On Curing the Great Schism

Schemamonk Father Constantine (Cavarnos) 1918-2011

With regard to what is happening within the Roman Catholic Church, if (as you say) “they are opening new horizons in relations between Catholics and Orthodox,” this is something about which I cannot speak with any certainty. What I can say is that if the Roman Catholics decisively set aside of the dogmas of the primacy and infallibility of the Pope, this would be an important step towards unity.

You inquire if I see any actual possibility of curing the so-called Schism between East and West. My answer is that I do not see this in the immediate future. Such a “cure”, in order to be realized, must presuppose the rejection of the dogmas that I mentioned, and of other innovations of the Catholics — dogmatic, liturgical, mysteriological [sacramental], etc. Until now, there are no indications that Roman Catholicism is disposed to doing this.

Finally, you ask if I see any way through which the Schism can be cured, “without one side surrendering to the other.” If by the word “surrender” you mean such a rejection, then it is obvious that I see no other way by which it is possible to cure the Schism, save by one side “surrendering,” as you say, to the other. But we must explain here, what we mean by the word “side”. I, of course, do not take it to mean the Oecumenical Patriarch, who is wrongly considered the “Pope of the East” by many Westerners and some would-be Orthodox, and, indeed, by Athenagoras I himself. The head of the Church for any true Orthodox Christian is neither the Pope nor the Oecumenical Patriarch, but Christ Himself. Consequently, the “surrender” in question would entail a yielding to Christ Himself, Who is “the Way, the Truth, and the Life!”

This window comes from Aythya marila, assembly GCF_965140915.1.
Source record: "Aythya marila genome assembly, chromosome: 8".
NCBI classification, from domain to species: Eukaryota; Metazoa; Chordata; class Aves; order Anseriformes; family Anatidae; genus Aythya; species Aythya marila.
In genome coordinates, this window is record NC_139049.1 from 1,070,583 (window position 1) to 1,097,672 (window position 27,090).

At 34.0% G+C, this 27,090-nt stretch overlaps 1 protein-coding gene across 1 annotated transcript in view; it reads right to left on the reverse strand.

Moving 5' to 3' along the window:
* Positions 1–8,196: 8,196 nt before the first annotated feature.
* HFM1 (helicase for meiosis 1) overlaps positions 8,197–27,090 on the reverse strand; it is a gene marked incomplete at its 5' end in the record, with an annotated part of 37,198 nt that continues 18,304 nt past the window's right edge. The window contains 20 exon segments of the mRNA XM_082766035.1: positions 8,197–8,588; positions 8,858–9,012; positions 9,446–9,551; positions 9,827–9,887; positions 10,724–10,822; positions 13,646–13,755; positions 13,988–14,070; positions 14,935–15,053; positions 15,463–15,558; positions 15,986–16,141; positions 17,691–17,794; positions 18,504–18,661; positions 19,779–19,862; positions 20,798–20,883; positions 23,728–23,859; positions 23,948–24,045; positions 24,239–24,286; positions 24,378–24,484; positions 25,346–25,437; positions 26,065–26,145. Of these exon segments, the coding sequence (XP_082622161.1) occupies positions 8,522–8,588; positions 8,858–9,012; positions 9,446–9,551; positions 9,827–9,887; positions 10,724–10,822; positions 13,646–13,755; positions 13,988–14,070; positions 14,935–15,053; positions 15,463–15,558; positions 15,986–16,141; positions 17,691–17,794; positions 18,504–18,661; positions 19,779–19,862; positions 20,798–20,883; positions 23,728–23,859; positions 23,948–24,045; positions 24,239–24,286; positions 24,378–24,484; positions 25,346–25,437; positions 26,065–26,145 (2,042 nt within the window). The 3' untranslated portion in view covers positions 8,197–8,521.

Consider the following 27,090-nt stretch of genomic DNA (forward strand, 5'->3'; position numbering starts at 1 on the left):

In closing, I must note my conviction that if the Roman Catholics indeed wish to understand the Orthodox Faith, they must abandon their “dialogues” and “symposiums”, which are in vogue today, with the would-be Orthodox and seek this understanding — as you seek it — in the writings of the Great Fathers of the Eastern Orthodox Church and modern “conservative” theologians. (“A Letter to a Roman Catholic”. Orthodox Tradition Vol. XXXI, 3 2014)

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